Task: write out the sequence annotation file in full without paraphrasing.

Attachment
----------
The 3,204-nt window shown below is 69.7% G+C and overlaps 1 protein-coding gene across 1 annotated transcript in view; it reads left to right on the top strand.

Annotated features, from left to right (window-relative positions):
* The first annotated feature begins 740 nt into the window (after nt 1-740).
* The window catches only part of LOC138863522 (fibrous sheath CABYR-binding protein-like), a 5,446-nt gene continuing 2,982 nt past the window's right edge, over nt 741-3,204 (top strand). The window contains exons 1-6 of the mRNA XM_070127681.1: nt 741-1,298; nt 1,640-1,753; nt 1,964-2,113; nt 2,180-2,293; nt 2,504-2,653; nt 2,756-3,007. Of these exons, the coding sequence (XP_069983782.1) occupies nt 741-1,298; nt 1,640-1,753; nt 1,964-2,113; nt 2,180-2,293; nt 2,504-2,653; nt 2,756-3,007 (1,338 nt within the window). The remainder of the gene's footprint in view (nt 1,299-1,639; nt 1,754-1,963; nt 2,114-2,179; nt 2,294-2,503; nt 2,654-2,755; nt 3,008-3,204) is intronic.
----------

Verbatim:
The 3,204-nt window shown below is 69.7% G+C and overlaps 1 protein-coding gene across 1 annotated transcript in view; it reads left to right on the top strand.

Annotated features, from left to right (window-relative positions):
* The first annotated feature begins 740 nt into the window (after nt 1-740).
* The window catches only part of LOC138863522 (fibrous sheath CABYR-binding protein-like), a 5,446-nt gene continuing 2,982 nt past the window's right edge, over nt 741-3,204 (top strand). The window contains exons 1-6 of the mRNA XM_070127681.1: nt 741-1,298; nt 1,640-1,753; nt 1,964-2,113; nt 2,180-2,293; nt 2,504-2,653; nt 2,756-3,007. Of these exons, the coding sequence (XP_069983782.1) occupies nt 741-1,298; nt 1,640-1,753; nt 1,964-2,113; nt 2,180-2,293; nt 2,504-2,653; nt 2,756-3,007 (1,338 nt within the window). The remainder of the gene's footprint in view (nt 1,299-1,639; nt 1,754-1,963; nt 2,114-2,179; nt 2,294-2,503; nt 2,654-2,755; nt 3,008-3,204) is intronic.